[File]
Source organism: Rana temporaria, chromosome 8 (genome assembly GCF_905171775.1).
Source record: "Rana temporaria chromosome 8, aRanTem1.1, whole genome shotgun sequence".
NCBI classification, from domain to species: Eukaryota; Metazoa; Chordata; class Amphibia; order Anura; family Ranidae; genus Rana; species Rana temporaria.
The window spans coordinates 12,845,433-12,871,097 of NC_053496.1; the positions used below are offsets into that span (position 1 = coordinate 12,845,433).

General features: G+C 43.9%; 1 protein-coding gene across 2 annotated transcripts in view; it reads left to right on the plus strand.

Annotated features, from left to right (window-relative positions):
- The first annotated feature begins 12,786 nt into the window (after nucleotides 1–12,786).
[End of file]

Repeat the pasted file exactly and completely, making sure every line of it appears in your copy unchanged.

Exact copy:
Source organism: Rana temporaria, chromosome 8 (genome assembly GCF_905171775.1).
Source record: "Rana temporaria chromosome 8, aRanTem1.1, whole genome shotgun sequence".
NCBI classification, from domain to species: Eukaryota; Metazoa; Chordata; class Amphibia; order Anura; family Ranidae; genus Rana; species Rana temporaria.
The window spans coordinates 12,845,433-12,871,097 of NC_053496.1; the positions used below are offsets into that span (position 1 = coordinate 12,845,433).

General features: G+C 43.9%; 1 protein-coding gene across 2 annotated transcripts in view; it reads left to right on the plus strand.

Annotated features, from left to right (window-relative positions):
- The first annotated feature begins 12,786 nt into the window (after nucleotides 1–12,786).